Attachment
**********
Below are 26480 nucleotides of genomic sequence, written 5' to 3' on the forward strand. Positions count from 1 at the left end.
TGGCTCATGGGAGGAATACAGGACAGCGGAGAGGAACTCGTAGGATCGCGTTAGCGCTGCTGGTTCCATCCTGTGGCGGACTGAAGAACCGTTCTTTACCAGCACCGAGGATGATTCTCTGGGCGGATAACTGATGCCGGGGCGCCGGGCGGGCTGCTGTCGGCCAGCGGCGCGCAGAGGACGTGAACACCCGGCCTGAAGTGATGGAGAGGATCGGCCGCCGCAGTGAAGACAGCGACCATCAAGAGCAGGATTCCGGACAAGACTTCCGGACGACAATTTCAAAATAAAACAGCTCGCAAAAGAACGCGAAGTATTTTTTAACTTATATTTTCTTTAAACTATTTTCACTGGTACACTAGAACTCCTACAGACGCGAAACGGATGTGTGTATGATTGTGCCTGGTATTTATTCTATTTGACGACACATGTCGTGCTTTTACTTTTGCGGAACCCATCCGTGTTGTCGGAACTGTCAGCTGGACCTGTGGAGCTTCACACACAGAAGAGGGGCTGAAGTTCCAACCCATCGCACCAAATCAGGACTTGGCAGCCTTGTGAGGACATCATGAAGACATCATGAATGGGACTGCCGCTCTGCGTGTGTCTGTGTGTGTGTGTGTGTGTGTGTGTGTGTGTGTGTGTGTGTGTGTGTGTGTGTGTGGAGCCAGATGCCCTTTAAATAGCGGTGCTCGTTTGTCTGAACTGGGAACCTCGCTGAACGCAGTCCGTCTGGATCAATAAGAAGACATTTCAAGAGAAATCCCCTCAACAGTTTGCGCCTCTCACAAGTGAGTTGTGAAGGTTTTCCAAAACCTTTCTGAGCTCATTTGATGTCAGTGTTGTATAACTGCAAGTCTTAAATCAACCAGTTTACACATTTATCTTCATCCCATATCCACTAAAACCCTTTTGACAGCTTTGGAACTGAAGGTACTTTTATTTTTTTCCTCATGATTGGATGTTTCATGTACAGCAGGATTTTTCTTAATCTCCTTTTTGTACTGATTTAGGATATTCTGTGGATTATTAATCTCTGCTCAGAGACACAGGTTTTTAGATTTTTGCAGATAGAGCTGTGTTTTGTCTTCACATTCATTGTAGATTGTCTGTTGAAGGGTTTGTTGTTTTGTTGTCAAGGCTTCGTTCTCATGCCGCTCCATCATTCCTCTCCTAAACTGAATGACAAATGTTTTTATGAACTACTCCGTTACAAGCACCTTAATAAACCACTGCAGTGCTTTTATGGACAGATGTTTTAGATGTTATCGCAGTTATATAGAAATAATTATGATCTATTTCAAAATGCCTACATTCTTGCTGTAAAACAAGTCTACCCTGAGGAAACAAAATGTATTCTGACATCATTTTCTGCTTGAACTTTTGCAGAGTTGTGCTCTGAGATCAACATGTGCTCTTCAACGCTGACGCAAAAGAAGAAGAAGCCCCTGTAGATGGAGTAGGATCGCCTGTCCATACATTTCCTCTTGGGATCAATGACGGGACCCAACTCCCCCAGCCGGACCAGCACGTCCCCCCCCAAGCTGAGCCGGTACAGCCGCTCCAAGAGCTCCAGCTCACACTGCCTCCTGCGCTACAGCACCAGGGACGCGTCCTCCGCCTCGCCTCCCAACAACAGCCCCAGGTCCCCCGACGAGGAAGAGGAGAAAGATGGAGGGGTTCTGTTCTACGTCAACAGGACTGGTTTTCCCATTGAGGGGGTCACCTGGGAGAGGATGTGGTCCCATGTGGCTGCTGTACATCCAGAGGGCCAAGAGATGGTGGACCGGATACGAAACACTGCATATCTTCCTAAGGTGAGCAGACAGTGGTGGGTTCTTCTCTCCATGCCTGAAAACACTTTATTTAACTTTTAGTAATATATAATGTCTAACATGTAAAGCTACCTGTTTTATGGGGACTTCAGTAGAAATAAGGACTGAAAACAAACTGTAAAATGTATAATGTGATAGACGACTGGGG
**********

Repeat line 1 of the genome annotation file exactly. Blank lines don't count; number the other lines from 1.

Below are 26480 nucleotides of genomic sequence, written 5' to 3' on the forward strand. Positions count from 1 at the left end.